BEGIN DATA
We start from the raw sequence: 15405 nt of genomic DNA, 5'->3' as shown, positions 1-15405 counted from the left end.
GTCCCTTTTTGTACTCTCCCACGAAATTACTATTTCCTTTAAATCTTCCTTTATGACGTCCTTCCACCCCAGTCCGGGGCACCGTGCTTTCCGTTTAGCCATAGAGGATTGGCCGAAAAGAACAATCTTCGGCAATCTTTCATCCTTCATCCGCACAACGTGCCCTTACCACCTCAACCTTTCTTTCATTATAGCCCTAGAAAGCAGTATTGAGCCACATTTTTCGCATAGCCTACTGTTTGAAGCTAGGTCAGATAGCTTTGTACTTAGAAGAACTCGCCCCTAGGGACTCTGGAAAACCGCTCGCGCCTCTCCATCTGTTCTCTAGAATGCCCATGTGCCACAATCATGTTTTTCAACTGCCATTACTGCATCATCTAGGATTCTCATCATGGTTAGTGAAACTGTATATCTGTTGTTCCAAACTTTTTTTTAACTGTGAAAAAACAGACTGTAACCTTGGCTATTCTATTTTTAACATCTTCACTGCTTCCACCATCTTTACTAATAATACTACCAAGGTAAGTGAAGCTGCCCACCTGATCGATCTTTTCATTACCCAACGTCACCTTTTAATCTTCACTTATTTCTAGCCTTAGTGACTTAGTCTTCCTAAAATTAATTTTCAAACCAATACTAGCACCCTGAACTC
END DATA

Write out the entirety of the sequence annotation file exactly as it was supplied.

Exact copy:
We start from the raw sequence: 15405 nt of genomic DNA, 5'->3' as shown, positions 1-15405 counted from the left end.
GTCCCTTTTTGTACTCTCCCACGAAATTACTATTTCCTTTAAATCTTCCTTTATGACGTCCTTCCACCCCAGTCCGGGGCACCGTGCTTTCCGTTTAGCCATAGAGGATTGGCCGAAAAGAACAATCTTCGGCAATCTTTCATCCTTCATCCGCACAACGTGCCCTTACCACCTCAACCTTTCTTTCATTATAGCCCTAGAAAGCAGTATTGAGCCACATTTTTCGCATAGCCTACTGTTTGAAGCTAGGTCAGATAGCTTTGTACTTAGAAGAACTCGCCCCTAGGGACTCTGGAAAACCGCTCGCGCCTCTCCATCTGTTCTCTAGAATGCCCATGTGCCACAATCATGTTTTTCAACTGCCATTACTGCATCATCTAGGATTCTCATCATGGTTAGTGAAACTGTATATCTGTTGTTCCAAACTTTTTTTTAACTGTGAAAAAACAGACTGTAACCTTGGCTATTCTATTTTTAACATCTTCACTGCTTCCACCATCTTTACTAATAATACTACCAAGGTAAGTGAAGCTGCCCACCTGATCGATCTTTTCATTACCCAACGTCACCTTTTAATCTTCACTTATTTCTAGCCTTAGTGACTTAGTCTTCCTAAAATTAATTTTCAAACCAATACTAGCACCCTGAACTC